Keith Haring: Street Art Boy Review

For those who are not immediately familiar with the name Keith Haring, a quick search may elicit a Proustian madeleine moment. His art style is immediately recognisable and an iconic staple of the pop art landscape, with its repeated, simple motifs in bold, animated line drawings and bright colours. Looking at his work, it is easily understood that he, like Warhol two decades previously, had intended for his art to bypass the exclusivity of the art word and convey its message to as many as possible (something which is further shown in the documentary with his penchant for using subway advertising boards, billboards and walls). Indeed, the modern ubiquity of his designs from rampant commercial licencing presents the potential danger of the public casually divorcing the art from the fascinating social context in which Haring operated. The bones of his life story I was already familiar with, having visited the retrospective on him which had been exhibited at the Tate Liverpool in 2019. The progression from the Christian camp-going small town boy to the globally successful artistic icon and political activist before his untimely death from AIDS in 1990 (aged only 31 years old) is once again covered in the BBC documentary by the director Ben Anthony, which premiered over the summer.

An exhibition of Keith Haring's early work.
“Keith Haring early years exhibition” by The Pug Father is licensed under CC BY 2.0

In contrast to the exhibition, the documentary allows for a more holistic study of Haring’s life beyond the mere creative output. The conversations with his black and other non-white peers from deprived areas of New York, in opposition to his own sheltered middle class life, raises interesting questions about the glorification of oppression and poverty for artificial street credibility; cultural appropriation for artistic gratification. Whilst Haring himself was wary of it at the time, such talking points are even more pertinent today, from the standpoint of a time when New York City is no longer the bankrupt, anarchic scene it was in the 1970s but in a crisis of over-gentrification and social exclusion.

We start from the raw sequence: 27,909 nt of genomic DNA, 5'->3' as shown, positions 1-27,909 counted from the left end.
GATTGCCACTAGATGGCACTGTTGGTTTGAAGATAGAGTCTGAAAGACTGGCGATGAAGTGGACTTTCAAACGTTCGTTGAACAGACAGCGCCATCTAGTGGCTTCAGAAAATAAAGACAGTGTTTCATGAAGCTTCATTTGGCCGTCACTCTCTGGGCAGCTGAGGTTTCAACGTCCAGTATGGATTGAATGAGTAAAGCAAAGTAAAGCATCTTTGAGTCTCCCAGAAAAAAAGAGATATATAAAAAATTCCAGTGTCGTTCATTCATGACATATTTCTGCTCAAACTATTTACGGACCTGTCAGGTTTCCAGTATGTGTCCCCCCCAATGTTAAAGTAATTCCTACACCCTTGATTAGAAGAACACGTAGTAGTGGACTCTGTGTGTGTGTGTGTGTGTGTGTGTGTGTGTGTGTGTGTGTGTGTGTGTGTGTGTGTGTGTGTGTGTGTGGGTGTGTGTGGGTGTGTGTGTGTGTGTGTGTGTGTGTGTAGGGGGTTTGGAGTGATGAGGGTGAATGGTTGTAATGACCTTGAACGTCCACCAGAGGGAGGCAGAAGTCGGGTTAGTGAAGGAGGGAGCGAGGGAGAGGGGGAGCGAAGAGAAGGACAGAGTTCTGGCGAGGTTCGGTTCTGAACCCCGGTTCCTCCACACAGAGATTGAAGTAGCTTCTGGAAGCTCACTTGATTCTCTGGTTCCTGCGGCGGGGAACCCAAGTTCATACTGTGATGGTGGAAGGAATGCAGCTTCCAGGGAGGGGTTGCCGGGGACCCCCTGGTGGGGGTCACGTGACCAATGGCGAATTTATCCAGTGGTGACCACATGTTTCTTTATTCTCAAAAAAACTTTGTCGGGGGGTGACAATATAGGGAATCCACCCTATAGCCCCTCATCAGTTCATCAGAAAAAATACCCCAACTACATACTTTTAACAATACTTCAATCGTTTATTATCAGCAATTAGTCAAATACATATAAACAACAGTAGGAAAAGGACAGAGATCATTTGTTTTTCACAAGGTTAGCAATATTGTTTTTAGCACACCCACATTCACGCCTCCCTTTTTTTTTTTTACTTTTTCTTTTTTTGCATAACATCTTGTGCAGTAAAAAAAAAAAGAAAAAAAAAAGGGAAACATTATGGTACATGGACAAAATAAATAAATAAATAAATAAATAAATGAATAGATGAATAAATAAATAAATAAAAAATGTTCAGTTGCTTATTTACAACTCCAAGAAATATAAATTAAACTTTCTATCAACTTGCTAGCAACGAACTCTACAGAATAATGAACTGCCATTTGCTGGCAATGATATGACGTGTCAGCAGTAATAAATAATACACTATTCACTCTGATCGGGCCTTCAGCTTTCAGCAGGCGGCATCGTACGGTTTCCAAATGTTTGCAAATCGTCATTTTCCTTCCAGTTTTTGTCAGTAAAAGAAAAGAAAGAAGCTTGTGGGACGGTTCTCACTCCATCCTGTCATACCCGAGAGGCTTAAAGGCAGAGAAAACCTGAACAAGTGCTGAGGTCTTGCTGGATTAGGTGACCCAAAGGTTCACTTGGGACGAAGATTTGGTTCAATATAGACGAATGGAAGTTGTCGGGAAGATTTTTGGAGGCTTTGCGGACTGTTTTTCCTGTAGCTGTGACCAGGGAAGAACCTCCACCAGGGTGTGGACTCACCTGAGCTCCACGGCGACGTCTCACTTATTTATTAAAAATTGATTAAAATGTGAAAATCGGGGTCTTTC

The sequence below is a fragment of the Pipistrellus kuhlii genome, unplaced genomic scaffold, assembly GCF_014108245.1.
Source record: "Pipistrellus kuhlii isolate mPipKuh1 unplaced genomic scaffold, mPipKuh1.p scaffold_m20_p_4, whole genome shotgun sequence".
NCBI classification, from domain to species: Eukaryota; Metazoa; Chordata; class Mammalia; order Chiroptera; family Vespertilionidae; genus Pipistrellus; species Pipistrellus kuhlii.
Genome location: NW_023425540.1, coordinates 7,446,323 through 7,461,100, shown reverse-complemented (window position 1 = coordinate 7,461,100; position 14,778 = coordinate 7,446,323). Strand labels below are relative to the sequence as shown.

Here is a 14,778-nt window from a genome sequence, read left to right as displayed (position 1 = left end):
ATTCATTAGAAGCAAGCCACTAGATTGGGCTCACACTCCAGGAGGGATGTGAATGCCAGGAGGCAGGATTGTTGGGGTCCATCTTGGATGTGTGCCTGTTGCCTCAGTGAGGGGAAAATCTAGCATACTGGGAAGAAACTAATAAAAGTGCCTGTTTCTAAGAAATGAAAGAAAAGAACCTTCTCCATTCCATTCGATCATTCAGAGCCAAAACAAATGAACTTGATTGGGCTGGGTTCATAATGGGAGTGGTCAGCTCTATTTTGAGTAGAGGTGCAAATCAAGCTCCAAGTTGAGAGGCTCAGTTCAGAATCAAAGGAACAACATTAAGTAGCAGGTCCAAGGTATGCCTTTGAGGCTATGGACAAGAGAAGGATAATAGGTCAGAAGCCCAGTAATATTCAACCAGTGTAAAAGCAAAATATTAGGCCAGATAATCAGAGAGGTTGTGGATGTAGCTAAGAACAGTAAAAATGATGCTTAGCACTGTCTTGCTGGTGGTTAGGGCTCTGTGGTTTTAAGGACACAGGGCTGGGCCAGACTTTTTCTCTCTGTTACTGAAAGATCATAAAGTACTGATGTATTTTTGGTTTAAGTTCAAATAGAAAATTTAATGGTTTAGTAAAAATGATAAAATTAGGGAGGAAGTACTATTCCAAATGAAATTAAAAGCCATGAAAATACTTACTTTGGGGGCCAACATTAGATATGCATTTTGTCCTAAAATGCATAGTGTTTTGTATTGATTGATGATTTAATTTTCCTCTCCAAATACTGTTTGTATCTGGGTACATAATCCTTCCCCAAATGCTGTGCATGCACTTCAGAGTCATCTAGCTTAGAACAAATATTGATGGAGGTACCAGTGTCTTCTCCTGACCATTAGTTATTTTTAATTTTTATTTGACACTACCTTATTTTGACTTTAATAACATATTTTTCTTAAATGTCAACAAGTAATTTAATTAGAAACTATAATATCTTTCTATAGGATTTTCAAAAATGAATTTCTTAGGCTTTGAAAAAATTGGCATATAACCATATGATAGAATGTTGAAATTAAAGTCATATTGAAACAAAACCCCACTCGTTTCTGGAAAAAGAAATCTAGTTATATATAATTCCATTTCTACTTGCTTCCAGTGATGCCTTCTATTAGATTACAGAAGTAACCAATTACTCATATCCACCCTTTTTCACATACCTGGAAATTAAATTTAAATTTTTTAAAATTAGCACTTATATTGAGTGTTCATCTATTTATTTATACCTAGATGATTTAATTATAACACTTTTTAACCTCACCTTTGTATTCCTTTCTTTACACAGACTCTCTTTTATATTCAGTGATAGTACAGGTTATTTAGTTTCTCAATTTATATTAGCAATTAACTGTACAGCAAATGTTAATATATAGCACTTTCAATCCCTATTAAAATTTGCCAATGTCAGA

Perhaps the activist side of Haring could have been fleshed out a little more; at times it felt that there was a payoff between emphasising his humanitarian endeavours (the Keith Haring Foundation, founded by him towards the end of his life, was but a mere postscript) and a focus on the trappings of fame and the excesses of his personal life as a gay man in 1980s New York. However, the latter allowed for an exploration of the tension between pure artistic intent and ‘selling out’, particularly with the backdrop of Wall Street and Reaganomics.

Keith Haring mid-painting in 1986.
Image from Wikimedia Commons.

Indeed, the portrait presented in this documentary has a litany of contrasts in Haring’s life, even from the beginning. The interviews with his conservative, small town parents in Kutztown, Pennsylvania are juxtaposed with the subversive queer eroticism of the Big Apple’s underground. The vivid, childlike artwork being dismissed by the old elites of the art world. The dedication to art and activism – hope in humanity – whilst his own life was being destroyed by the AIDS crisis. Thus, the documentary comes to read as a portrait of the innate frictions in late 20th century America, the frictions which would prove to generate such vibrant artistic icons as Haring. Ultimately, Anthony’s documentary presents the prolific career of an artist whose work had an appeal which was infectious as his lust for life itself.

Leave a Reply

Your email address will not be published.